Time for Raina to harvest his ODI knowledge
Dhaka's bustle is loud, vibrant and distracting. The city refuses to quieten down even on holiday but there is a semblance of calm inside the Shere Bangla Stadium. And even here, there isn't much evidence that a one-day series between Bangladesh and India is on the horizon. Football has usurped the viewership.
Every second bus pits Lionel Messi against Neymar, electronics shops proclaim World Cup-themed discounts and tea shops host animated arguments over which team will emerge the last one standing in Rio. The streets are awash with Brazil and Argentina flags, some as large as 15 feet across.
Suresh Raina might well wonder about the visibility he could gain in his third stint as India captain. Interest among broadcasters has also been low, so much so that the series might not be on television in India. Perhaps the low profile might help him tackle the challenges ahead: a national comeback, as captain, in a three-match series where one off-day could trigger the walls to close in.
India, however, are favourites. The hosts' potential cannot be discounted, but recent history paints them in unflattering light. Since their 3-0 humiliation of New Zealand in 2013, Bangladesh's only victories in any format have come against Afghanistan and Nepal in the World T20. In the last six months, their captain has questioned the commitment of his men, the side has been strapped with new team management and a battle against corruption is also visible on the periphery. So a series win - should it transpire - might not fetch as many gold stars for Raina. On the other hand, defeat could cripple his portfolio. The classic lose-lose situation.
For the third-time running, Raina has been tasked to lead a depleted India side. Eight first-choice picks have been rested to gauge the pool available for the 2015 World Cup. One-fifth of the squad is uncapped - Kedar Jadhav, Akshar Patel and Parvez Rasool. Manoj Tiwary and international cricket will exchange pleasantries after two years' silence. Cheteshwar Pujara has largely been untested in limited-overs surrounds. And the bowling has the potential to tempt another Indian captain to say he believed they could concede 10 runs an over. Everything from the batting order to team strategy will need a rehash.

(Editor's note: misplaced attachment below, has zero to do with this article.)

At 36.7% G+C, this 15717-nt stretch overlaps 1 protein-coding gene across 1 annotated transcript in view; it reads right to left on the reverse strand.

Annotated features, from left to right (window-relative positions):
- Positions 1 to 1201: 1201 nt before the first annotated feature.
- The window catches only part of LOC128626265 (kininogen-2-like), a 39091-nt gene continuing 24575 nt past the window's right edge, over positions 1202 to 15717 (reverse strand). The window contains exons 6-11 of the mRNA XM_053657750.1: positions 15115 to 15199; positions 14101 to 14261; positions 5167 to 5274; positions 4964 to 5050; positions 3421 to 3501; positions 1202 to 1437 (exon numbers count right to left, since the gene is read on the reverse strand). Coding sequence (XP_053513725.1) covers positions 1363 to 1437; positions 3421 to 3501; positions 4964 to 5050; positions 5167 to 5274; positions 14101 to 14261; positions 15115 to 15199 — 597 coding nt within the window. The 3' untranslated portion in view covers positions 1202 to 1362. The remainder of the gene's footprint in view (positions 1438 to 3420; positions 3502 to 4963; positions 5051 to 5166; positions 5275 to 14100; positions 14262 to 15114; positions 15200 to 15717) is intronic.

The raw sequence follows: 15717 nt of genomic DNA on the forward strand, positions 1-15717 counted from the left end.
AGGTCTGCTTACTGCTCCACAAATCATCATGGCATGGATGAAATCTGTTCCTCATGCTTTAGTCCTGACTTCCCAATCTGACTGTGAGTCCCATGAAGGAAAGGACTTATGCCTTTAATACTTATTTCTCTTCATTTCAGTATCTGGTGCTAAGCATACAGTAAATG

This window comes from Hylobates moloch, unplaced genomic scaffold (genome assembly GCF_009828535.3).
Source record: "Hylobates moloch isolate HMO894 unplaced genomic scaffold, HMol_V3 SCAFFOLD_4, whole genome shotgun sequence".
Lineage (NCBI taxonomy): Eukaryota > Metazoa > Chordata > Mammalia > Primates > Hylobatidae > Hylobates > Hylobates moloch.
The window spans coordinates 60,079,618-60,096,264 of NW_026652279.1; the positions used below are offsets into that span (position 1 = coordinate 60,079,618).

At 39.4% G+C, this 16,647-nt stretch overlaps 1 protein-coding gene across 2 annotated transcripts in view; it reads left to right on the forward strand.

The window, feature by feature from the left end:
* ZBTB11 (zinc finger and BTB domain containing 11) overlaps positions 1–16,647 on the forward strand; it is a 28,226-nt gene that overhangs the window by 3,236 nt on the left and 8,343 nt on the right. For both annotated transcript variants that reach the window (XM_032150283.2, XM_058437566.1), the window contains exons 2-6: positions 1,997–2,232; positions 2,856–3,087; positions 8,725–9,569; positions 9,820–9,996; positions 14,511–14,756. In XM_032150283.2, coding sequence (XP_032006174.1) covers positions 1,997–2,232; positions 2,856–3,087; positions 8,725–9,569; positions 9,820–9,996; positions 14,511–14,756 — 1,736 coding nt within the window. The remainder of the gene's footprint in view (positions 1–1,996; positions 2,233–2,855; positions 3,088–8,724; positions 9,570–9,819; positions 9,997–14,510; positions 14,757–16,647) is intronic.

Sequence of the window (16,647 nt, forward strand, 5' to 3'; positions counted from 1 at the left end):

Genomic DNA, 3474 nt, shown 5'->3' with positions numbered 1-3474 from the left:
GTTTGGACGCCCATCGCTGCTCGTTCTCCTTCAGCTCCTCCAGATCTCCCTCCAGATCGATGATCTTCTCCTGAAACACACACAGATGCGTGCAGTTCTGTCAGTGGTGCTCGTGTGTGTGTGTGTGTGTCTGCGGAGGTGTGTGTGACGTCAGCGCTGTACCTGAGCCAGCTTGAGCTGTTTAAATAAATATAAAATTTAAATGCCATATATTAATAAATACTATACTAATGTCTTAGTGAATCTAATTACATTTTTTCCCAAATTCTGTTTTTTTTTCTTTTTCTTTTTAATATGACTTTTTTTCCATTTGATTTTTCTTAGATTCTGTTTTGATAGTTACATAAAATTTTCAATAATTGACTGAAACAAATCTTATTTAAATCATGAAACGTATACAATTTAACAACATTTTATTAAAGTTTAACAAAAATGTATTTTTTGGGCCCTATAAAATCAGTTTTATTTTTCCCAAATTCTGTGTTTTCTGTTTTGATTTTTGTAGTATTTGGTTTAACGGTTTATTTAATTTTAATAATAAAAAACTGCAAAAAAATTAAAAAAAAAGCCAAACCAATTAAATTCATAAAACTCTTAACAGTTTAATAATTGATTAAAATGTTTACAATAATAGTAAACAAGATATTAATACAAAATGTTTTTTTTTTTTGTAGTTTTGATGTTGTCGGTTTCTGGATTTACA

Raina has welcomed his responsibility as an honour. He has been part of a sound set-up for a good chunk of his ODI career and this series demands he harvest the knowledge gained. He will need to find a Virat Kohli among his batsmen to set up the game. Then he will need to find someone to fill in for MS Dhoni and finish the game. He need not look further than himself to bridge both roles at No.4. Raina has documented a thirst to bat up the order and display his skills at constructing an Indian victory. It is a desire that strikes every batsman dubbed a T20 specialist. His promise persuaded the team management to groom him as a replacement for Yuvraj Singh last year, but the venture failed.
Raina was cast aside for the Asia Cup. A run of 24 innings with only one half-century meant the weakness against short-pitched bowling had crept into his one-day performance. His bustle was gone, his footwork was nervous and his mind cluttered. The situation had become so dire that Raina was struck with misgivings about his future. But rejuvenating talks with former India captain Sourav Ganguly quelled the negativity. A typically savvy run in the IPL, culminating in a standout innings in the second qualifier would have ushered his confidence to the other end of the spectrum.
"He can develop into a good captain in the future," Duncan Fletcher had said during India's tour of West Indies in 2011. Raina lent weight to the assessment by guiding a young squad to triumph in the one-off T20 and the ensuing ODI series. It was a welcome balm against reminders of his debut as India captain - two crippling losses to Zimbabwe in 2010 and an early exit in a triangular one-day series.
A happy time at the helm did not flow into his batting against West Indies, though. His strokeplay had bordered on rash, limiting his impact to 82 runs in five matches. Fletcher had touched on the difficulties of juggling captaincy along with the process of establishing oneself as a player. "As a young player you are trying to develop your game and trying to establish your game but at the same time you are looking after 10 to 14 other youngsters," Fletcher said.
Unlike those two series, this squad, while fresh, has an average age of 27, the same as Raina's, which means the time spent cracking the domestic circuit would come in more than handy. The rest will also know the stakes. There are holes in the middle order that need to be filled before the 50-over World Cup. Pujara, Ajinkya Rahane, Ambati Rayudu and Raina himself will hope to use this series to stake their respective cases. The make-up of the fast-bowling attack is still in its experimental stages, which would invite Umesh Yadav, Mohit Sharma and Vinay Kumar to put their best foot forward.
There is much to play for and Raina will hope his bowlers seek victims with the fierce gusto of the street vendors in Dhaka, his batsmen channel the city's perennial activity while at the crease and, on the whole, spread some cricket fever as well.
Alagappan Muthu is a sub-editor at ESPNcricinfo